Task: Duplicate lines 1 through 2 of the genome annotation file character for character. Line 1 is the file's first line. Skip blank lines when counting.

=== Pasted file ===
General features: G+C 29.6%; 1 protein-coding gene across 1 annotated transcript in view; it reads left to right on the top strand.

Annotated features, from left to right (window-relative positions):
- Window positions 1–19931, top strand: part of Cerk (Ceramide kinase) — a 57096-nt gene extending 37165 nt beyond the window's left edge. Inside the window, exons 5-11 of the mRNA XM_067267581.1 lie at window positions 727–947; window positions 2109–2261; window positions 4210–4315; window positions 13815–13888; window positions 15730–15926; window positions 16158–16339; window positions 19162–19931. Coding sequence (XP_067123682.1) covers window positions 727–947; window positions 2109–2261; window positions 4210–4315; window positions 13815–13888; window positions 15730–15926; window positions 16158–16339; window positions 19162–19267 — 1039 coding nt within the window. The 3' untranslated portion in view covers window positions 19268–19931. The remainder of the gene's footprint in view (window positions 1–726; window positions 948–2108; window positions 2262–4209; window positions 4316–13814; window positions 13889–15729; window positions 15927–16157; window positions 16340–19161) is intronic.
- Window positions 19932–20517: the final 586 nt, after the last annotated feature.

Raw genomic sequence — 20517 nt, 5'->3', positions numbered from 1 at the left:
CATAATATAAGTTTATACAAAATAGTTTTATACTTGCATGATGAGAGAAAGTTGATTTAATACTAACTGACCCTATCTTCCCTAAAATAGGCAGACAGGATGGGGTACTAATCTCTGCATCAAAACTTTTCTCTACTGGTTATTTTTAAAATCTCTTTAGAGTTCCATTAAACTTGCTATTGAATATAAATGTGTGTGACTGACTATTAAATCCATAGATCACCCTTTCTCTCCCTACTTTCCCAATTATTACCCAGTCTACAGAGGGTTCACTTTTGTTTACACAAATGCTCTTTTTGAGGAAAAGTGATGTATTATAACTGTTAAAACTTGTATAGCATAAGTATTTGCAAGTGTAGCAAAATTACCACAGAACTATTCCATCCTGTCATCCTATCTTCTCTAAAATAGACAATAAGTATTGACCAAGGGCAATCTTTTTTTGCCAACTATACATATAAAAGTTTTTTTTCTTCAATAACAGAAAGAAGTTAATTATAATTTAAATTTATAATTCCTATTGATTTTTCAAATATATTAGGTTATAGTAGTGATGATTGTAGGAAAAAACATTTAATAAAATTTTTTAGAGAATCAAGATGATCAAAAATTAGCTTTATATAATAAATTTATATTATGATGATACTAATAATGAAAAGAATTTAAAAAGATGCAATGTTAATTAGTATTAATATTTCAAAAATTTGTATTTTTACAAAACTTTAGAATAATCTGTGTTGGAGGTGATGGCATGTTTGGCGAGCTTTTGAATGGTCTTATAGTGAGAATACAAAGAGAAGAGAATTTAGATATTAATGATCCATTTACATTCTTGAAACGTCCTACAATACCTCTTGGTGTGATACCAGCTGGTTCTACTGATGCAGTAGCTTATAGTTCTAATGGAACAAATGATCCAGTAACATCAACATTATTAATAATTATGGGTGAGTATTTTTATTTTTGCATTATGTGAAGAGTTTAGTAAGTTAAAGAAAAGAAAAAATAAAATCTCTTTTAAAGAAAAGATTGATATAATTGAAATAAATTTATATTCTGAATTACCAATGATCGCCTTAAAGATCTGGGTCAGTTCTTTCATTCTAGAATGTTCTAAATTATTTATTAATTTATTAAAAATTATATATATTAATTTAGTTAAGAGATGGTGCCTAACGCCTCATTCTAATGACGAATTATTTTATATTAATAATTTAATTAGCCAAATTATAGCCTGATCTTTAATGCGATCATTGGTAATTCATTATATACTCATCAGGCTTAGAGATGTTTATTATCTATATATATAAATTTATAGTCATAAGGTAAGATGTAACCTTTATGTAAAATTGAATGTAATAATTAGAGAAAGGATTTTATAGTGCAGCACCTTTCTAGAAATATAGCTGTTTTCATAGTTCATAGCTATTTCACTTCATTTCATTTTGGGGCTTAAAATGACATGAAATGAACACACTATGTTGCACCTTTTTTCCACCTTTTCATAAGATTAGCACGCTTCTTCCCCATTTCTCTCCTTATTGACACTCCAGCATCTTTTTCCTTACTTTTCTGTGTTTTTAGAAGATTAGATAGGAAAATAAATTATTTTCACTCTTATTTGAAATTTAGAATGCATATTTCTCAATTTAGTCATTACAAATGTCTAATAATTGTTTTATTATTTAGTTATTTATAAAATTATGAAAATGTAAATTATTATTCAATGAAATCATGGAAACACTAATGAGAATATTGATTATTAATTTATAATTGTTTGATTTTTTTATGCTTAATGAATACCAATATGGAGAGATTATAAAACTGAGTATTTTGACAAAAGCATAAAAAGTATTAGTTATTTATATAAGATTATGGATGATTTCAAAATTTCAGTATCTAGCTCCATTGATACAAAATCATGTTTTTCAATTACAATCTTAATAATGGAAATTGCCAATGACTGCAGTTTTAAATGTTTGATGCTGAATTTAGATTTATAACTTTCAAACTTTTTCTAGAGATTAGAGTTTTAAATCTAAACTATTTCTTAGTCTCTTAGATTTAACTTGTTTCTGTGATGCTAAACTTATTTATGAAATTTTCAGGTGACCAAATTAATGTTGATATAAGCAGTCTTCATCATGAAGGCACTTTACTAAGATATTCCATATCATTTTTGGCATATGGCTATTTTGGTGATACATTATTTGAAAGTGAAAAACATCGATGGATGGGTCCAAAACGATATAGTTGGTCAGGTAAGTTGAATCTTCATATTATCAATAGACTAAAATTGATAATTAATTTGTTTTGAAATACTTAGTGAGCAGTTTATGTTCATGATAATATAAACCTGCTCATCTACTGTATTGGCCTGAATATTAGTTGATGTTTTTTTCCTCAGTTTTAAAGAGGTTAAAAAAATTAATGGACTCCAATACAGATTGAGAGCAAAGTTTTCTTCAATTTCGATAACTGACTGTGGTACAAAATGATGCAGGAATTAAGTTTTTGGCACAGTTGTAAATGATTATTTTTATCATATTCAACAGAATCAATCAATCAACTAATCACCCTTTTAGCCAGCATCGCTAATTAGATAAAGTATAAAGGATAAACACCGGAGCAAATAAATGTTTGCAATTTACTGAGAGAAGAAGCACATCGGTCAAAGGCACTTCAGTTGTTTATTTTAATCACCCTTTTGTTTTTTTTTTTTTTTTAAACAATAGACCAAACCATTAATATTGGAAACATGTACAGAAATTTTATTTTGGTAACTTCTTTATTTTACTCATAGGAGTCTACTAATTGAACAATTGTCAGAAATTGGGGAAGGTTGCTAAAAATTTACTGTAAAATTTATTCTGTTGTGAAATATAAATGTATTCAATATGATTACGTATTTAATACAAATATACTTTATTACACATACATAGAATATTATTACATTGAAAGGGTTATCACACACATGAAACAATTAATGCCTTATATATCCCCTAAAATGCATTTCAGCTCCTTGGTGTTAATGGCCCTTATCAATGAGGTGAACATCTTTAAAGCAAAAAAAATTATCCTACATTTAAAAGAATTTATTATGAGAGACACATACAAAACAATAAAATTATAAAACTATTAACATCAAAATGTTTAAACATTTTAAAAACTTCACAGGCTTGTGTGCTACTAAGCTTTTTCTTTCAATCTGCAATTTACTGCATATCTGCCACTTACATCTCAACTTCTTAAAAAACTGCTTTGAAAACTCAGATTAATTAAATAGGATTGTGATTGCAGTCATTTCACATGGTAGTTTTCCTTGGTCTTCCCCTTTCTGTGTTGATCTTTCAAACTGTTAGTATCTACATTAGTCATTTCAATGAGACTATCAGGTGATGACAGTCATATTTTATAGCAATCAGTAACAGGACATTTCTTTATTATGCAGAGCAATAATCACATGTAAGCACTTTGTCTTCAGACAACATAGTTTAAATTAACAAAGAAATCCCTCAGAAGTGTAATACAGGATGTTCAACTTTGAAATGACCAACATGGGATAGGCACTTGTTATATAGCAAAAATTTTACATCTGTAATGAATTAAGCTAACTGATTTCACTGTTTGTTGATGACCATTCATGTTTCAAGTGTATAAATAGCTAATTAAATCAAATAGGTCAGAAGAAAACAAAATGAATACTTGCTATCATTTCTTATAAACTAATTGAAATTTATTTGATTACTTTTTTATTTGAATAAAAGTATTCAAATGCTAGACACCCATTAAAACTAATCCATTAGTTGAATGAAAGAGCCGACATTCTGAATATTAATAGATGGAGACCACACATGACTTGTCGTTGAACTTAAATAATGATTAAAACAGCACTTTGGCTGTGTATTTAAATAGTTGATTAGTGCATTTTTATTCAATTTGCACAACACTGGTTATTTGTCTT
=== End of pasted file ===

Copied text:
General features: G+C 29.6%; 1 protein-coding gene across 1 annotated transcript in view; it reads left to right on the top strand.

Annotated features, from left to right (window-relative positions):